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Who is Debbie Hampton?
In 2007, Debbie Hampton woke up in a hospital after one week of being comatose due to a failed suicide attempt. She suffered from serious mental impairment which left her unable to properly coordinate her movements, breathing or swallowing. The brain injury, diagnosed as encephalopathy, also affected her memory. Initially, she couldn’t even remember that she divorced her high-school sweetheart or even her children’s birth dates. This was not the end of it. Due to her condition, she lost custody of her two sons as a result of a lawsuit filed by her husband, who moved with them in a different state. At this point, the depression that was brought about by the divorce, a brother who died from AIDs and numerous disappointments with life had an even greater catalyst.
However, something changed in Debbie’s perception. “Helped” by her condition’s clean slate, but also by a new-found motivation to get in control of her own life, she became an accomplished writer. Instead of falling into the same downward spiral most people do in such situations and being overwhelmed by what society may label as a divorced mother in her 40s, the author saw her circumstance as a possibility to develop a healthy life and a balanced personality by doing what she loved the most.
While she does frequent guest-posting for websites such as the huffingtonpost.com and mindbodygreen.com, Debbie also has her own page at thebestbrainpossible.com, where you can find out more about her approach on life, along with tips on how to manage stress levels, deal with compulsions, fears or depression. Debbie Hampton also wrote a memoir, entitled Sex, Suicide and Serotonin and she now lives in the company of her six cats in North Carolina, where she enjoys reading, writing, gardening and doing yoga.
What “Beat Depression and Anxiety by Changing Your Brain” is about
One can easily be surprised when reading “Beat Depression and Anxiety by Changing Your Brain” by how the author manages to convey her message. Using the familiar terms and language everyone is accustomed with, she successfully tackles the subjects of neuroplasticity or neurochemistry, making it possible for those who have no background or previous knowledge in these areas to understand what she means. In just one hour of reading, you might find out more about yourself than you’ll ever be able to in countless therapy sessions, as Debbie accomplishes a perspective in her book that is truly unique. Whilst still maintaining the underlying personal tone of her life experiences and struggles, the author speaks about how the mind emerges from the brain in an accessible manner and points to some essential features that we share as human beings, as well as aspects in which we differ or in which we are never identical.
As the reader progresses through the book, other terms are introduced using facts and studies to back the author’s claims. From discussing the role of the most important neurotransmitters to describing the state of depression, which the reader will find out is more of an umbrella term, “Beat Depression and Anxiety by Changing your Brain” helps you do exactly what the title means. By the end of the volume, you will also find out interesting facts about unconventional depression treatments, mindfulness or meditation, how to do brain training or minimize the stress that you feel even in delicate or tight situations.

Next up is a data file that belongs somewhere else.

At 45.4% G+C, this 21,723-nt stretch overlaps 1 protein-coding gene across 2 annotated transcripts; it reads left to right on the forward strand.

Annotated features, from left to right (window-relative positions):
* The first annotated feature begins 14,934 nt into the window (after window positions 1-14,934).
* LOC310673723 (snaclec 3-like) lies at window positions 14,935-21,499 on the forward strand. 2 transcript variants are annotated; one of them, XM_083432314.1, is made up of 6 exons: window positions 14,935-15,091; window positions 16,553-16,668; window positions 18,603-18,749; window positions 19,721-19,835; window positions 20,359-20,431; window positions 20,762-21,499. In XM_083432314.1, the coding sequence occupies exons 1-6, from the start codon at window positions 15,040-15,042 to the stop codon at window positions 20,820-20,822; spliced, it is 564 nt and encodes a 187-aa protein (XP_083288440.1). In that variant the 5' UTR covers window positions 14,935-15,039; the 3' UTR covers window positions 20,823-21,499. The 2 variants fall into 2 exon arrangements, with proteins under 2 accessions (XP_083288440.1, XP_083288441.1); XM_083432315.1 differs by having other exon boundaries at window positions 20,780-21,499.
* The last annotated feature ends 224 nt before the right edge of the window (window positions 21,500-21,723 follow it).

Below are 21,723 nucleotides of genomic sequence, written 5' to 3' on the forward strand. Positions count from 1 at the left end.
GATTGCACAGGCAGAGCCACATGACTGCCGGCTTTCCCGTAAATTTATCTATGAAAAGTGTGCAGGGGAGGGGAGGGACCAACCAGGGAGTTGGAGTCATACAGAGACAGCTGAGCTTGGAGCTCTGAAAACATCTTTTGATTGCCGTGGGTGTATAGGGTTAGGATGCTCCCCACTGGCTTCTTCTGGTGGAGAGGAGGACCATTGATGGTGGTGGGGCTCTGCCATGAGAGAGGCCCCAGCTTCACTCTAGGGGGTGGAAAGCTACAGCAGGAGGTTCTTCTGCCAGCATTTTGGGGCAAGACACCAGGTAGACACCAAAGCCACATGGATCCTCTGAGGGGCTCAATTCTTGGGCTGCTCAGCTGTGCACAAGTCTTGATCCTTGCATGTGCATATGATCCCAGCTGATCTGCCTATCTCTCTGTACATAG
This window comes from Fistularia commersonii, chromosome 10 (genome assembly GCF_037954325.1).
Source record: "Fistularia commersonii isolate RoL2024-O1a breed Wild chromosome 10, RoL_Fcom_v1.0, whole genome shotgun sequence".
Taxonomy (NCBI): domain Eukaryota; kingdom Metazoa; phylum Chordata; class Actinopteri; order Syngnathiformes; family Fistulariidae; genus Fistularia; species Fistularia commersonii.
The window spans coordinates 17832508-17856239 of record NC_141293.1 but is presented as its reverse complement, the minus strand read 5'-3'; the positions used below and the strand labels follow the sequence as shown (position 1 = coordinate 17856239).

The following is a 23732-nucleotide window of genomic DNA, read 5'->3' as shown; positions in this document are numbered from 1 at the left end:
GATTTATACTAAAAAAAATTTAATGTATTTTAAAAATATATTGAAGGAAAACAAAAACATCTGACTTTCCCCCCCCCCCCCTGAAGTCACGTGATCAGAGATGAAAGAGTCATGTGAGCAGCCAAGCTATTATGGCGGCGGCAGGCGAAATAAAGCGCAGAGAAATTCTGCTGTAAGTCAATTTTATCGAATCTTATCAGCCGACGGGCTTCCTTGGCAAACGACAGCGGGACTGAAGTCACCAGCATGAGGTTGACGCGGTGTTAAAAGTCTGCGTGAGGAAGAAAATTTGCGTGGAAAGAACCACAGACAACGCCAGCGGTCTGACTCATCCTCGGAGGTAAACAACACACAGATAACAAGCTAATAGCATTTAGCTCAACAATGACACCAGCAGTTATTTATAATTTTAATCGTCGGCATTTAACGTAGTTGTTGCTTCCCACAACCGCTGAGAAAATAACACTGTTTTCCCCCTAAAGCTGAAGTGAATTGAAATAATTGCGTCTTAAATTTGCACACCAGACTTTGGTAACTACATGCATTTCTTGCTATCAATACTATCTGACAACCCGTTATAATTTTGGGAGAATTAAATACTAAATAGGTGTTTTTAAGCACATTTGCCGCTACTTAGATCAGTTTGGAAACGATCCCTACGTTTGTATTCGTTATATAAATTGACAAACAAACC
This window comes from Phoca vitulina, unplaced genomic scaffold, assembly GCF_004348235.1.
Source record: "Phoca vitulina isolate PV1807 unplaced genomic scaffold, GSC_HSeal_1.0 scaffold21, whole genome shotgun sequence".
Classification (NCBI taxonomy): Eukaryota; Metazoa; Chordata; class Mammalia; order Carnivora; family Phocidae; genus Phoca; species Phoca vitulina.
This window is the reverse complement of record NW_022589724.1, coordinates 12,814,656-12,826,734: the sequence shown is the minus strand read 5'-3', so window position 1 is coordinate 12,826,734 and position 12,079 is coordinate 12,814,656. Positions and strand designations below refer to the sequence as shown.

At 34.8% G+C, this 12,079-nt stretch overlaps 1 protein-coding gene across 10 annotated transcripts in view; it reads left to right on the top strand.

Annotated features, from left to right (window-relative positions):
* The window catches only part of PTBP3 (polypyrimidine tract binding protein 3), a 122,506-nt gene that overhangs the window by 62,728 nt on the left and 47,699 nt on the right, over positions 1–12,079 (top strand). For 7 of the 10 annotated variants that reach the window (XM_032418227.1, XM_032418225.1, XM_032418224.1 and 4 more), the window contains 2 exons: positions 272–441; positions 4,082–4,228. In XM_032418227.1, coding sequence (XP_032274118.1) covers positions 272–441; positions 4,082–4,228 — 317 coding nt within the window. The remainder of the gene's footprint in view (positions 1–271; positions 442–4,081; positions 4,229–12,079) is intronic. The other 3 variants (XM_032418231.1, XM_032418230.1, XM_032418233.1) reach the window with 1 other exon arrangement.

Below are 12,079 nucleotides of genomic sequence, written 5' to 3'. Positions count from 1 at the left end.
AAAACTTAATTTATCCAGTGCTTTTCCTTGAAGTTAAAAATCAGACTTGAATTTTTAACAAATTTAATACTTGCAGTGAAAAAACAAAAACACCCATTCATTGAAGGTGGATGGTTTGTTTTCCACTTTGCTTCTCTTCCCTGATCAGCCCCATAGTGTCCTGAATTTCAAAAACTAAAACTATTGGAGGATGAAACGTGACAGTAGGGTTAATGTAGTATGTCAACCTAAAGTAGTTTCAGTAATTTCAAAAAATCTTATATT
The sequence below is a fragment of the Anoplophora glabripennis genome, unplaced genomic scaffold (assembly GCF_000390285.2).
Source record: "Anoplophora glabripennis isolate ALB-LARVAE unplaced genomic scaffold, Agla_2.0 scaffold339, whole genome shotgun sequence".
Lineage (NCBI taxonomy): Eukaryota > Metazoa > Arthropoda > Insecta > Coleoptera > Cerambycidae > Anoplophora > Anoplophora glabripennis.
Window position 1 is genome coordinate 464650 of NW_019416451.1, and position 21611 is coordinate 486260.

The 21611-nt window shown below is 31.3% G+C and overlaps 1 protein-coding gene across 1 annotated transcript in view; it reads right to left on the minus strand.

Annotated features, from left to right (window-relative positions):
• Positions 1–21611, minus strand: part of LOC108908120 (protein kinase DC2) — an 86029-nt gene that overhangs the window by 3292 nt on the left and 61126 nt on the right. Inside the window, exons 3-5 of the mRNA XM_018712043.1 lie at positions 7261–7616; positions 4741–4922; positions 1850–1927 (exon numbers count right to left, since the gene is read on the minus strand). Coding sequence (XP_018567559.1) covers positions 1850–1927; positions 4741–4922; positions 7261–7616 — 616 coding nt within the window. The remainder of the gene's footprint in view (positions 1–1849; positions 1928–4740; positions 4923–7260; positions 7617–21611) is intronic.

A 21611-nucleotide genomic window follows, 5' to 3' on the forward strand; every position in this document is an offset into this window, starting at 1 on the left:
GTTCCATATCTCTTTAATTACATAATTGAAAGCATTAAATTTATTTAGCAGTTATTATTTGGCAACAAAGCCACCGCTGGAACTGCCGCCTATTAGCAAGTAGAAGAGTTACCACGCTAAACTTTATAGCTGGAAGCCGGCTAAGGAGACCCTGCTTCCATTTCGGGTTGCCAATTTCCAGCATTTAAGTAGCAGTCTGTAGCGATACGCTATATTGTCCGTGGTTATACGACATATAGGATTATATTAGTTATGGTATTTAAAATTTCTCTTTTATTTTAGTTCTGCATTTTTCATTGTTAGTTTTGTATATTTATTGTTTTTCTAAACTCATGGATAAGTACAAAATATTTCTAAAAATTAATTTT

In addition, the author dedicates a special chapter to those who are currently going through rough times in their lives, wherein pain and suffering is more closely examined for what they really are without any touch of condescendence. Quite handily, the last chapter is a crash-course of tips that you can use to make your brain happier.
Why “Beat Depression and Anxiety by Changing Your Brain” is worth your time
“Beat Depression and Anxiety by Changing Your Brain” can also be understood as a guide to realizing the power each of us has upon her or his own life, as changing one’s attitude by employing several handy, yet effective techniques described by the author can work wonders. Starting at the basic, biological level and working her way through the configuration of the mind, Debbie accurately indicates how our mentality is responsible for the majority of the things that happen both around and within us.
Most people go on with their existence relying on the perceptual configuration they inadvertently form as a result of education, society’s influence and their own feelings, but this may not necessarily be something they enjoy. Instead of dealing with the symptoms in the manner of traditional medicine, Debbie proposes that we dig deeper, maybe even find the place where it all starts. The best example she gives is with depression – most of the times, not even specialists can tell whether they are dealing with a symptom or a cause. Instead of giving into pharmaceuticals, we could try alternative methods to change the way we perceive the world around us, thereby transforming negative emotions, feelings and experiences into possibilities to succeed at something.
Step by step, with the help of this book you can achieve the same resolve the author had after her last suicide attempt – if “I have to live, I’m NOT living like this!” In spite of what you might think, Debbie proposes a method that is not rocket science and that ensures results. If you’re struggling with depression and anxiety, or if you simply want to learn how your brain works and what you can do to improve it, “Beat Depression and Anxiety by Changing Your Brain” is one of the most useful resources available.